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Experts say the U.S. Supreme Court’s June ruling overturning Roe v. Wade appears to be sending more teens to their doctors in search of birth control, including long-acting reversible forms like intrauterine devices and implants. Waits for appointments are growing in some areas, Planned Parenthood is getting a flood of questions and doctors report demand even among teens who aren’t sexually active. Some patients are especially fearful because some of the new abortion laws don’t include exceptions for sexual assault. Dr. Peggy Stager said dedicated spots for insertion of the Nexplanon implant are consistently filled at her Ohio practice and requests for contraceptive refills have increased 30% to 40% since the Court's June ruling.

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Four people have pleaded guilty to misdemeanors for their roles in absentee ballot fraud in rural North Carolina during the 2016 and 2018 elections. These convictions Monday stemmed from an investigation that in part resulted in a do-over congressional election. The defendants were associated with Leslie McCrae Dowless, a political operative in Bladen County whom authorities called the ringleader of the ballot scheme. Dowless died this year before his case went to trial. The State Board of Elections has ordered a new election for the 2018 9th Congressional District because of all the fraud allegations. Cases against six other defendants are pending.

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Forty years after a predominantly Black community in Warren County, North Carolina, rallied against hosting a hazardous waste landfill, President Joe Biden’s top environment official has returned to what is widely considered the birthplace of the environmental justice movement to unveil a national office that will distribute $3 billion in block grants to underserved communities burdened by pollution. Joined by civil rights leaders and participants from the 1982 protests, Environmental Protection Agency Administrator Michael Regan announced Saturday that he is dedicating a new senior level of leadership to the environmental justice movement they ignited. The new Office of Environmental Justice and External Civil Rights will merge three existing EPA programs.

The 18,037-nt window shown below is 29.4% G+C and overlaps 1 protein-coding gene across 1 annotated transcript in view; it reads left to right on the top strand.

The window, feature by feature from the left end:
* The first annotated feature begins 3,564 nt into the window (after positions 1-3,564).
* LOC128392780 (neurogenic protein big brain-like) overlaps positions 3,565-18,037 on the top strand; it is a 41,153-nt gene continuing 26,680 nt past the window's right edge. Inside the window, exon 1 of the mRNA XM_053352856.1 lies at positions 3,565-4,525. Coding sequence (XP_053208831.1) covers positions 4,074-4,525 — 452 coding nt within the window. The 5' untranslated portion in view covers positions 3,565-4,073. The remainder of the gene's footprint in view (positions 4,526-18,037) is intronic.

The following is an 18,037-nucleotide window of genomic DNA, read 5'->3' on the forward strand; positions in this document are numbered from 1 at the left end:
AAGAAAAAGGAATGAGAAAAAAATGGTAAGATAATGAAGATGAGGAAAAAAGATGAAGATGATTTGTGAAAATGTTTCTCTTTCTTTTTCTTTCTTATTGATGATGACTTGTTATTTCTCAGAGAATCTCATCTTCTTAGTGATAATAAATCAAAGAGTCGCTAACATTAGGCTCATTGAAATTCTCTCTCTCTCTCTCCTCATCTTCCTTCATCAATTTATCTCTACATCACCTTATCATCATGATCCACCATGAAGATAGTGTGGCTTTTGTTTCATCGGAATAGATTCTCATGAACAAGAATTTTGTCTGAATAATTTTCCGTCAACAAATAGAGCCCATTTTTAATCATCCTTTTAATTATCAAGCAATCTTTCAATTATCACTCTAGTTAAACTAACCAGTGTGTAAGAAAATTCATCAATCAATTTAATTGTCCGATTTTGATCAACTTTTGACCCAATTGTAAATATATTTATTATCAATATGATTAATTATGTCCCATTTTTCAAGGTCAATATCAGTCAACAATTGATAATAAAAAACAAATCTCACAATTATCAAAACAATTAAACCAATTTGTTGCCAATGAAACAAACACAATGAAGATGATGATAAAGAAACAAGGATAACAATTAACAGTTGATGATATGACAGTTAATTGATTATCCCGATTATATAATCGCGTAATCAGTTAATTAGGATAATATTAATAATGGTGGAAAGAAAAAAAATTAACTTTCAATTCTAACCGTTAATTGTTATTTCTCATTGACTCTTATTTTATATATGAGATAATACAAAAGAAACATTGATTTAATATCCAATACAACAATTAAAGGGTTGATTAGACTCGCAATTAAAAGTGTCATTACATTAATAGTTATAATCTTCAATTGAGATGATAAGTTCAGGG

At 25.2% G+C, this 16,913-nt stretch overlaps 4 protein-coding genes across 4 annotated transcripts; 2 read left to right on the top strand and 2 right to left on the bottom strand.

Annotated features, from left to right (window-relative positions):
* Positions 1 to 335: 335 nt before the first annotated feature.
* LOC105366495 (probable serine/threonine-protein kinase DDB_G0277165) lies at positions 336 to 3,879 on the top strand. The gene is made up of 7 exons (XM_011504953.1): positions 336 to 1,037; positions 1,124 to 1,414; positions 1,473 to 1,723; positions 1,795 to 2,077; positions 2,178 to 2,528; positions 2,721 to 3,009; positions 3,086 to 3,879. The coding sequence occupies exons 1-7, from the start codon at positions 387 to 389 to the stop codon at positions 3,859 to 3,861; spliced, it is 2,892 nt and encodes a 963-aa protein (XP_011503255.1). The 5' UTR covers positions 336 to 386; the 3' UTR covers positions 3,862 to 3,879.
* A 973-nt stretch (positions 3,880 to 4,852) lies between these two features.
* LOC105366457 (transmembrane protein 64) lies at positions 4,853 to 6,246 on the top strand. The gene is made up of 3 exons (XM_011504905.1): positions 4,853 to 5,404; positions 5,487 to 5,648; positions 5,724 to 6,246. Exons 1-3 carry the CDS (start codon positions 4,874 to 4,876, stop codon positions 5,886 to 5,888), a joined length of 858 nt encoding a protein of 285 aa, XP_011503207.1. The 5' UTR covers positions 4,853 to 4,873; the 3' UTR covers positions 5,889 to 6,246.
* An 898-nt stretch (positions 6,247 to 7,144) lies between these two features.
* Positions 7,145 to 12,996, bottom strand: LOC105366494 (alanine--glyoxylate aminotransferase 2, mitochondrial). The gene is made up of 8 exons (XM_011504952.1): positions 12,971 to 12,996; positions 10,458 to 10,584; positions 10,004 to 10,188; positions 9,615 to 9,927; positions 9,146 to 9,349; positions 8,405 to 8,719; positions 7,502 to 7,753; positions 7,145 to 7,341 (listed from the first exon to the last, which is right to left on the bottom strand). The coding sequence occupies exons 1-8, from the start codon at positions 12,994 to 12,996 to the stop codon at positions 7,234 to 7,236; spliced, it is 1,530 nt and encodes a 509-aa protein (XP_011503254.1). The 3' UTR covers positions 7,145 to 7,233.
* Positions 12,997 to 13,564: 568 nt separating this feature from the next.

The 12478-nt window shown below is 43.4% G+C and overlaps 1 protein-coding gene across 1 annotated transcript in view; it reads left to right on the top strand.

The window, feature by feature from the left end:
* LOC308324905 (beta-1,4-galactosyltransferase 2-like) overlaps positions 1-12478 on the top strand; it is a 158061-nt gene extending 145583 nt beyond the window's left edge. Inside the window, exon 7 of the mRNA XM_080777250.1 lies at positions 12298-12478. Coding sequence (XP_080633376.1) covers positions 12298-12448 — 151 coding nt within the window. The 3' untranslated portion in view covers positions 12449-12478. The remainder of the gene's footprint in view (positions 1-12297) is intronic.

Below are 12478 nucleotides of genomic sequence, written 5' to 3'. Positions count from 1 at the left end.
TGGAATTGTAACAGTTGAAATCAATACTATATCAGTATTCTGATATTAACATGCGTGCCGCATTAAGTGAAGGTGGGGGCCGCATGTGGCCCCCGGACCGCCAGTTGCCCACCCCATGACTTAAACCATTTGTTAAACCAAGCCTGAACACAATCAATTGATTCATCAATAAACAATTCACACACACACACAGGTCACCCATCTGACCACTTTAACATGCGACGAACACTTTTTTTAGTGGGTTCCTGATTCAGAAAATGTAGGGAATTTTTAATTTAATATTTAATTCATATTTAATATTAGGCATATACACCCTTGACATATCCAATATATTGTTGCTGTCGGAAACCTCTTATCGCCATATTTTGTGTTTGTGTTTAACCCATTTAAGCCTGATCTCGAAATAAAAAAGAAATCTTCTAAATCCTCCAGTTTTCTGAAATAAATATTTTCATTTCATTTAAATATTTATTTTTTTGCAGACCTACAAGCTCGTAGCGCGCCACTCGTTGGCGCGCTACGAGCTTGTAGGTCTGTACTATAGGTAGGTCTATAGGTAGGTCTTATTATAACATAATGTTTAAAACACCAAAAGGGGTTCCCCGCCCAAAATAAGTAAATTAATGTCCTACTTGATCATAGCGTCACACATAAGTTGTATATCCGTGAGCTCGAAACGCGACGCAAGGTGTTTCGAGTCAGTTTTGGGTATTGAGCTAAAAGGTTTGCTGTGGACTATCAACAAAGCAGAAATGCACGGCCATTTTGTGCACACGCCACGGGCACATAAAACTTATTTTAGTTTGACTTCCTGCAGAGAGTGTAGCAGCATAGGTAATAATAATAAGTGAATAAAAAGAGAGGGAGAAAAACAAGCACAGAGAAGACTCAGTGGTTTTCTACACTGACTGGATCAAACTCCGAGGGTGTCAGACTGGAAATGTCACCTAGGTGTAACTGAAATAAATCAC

National & World AP Stories

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A Russian strike on the Ukrainian city of Zaporizhzhia killed at least 23 people and wounded dozens, an official said Friday, just hours before Moscow planned to annex more of Ukraine in an escalation of the seven-month war. Zaporizhzhia Regional Governor Oleksandr Starukh made the announcement in an online statement Friday. He said there were at least 28 wounded when Russian forces targeted a humanitarian convoy heading to Russian-occupied territory.

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A revived Hurricane Ian is bearing down on South Carolina’s coast and the historic city of Charleston, with forecasters predicting a storm surge and floods. Earlier, the megastorm caused catastrophic damage in Florida, leaving people trapped in flooded homes and causing at least four deaths. With South Carolina’s coast under a hurricane warning, shopkeepers sandbagged storefronts in flood-prone areas and a steady stream of vehicles left Charleston for higher ground. In Florida, meanwhile, rescue crews piloted boats through inundated streets to save thousands from flooded homes and shattered buildings. Florida Gov. Ron DeSantis says at least 700 rescues were conducted in his state already, mostly by air.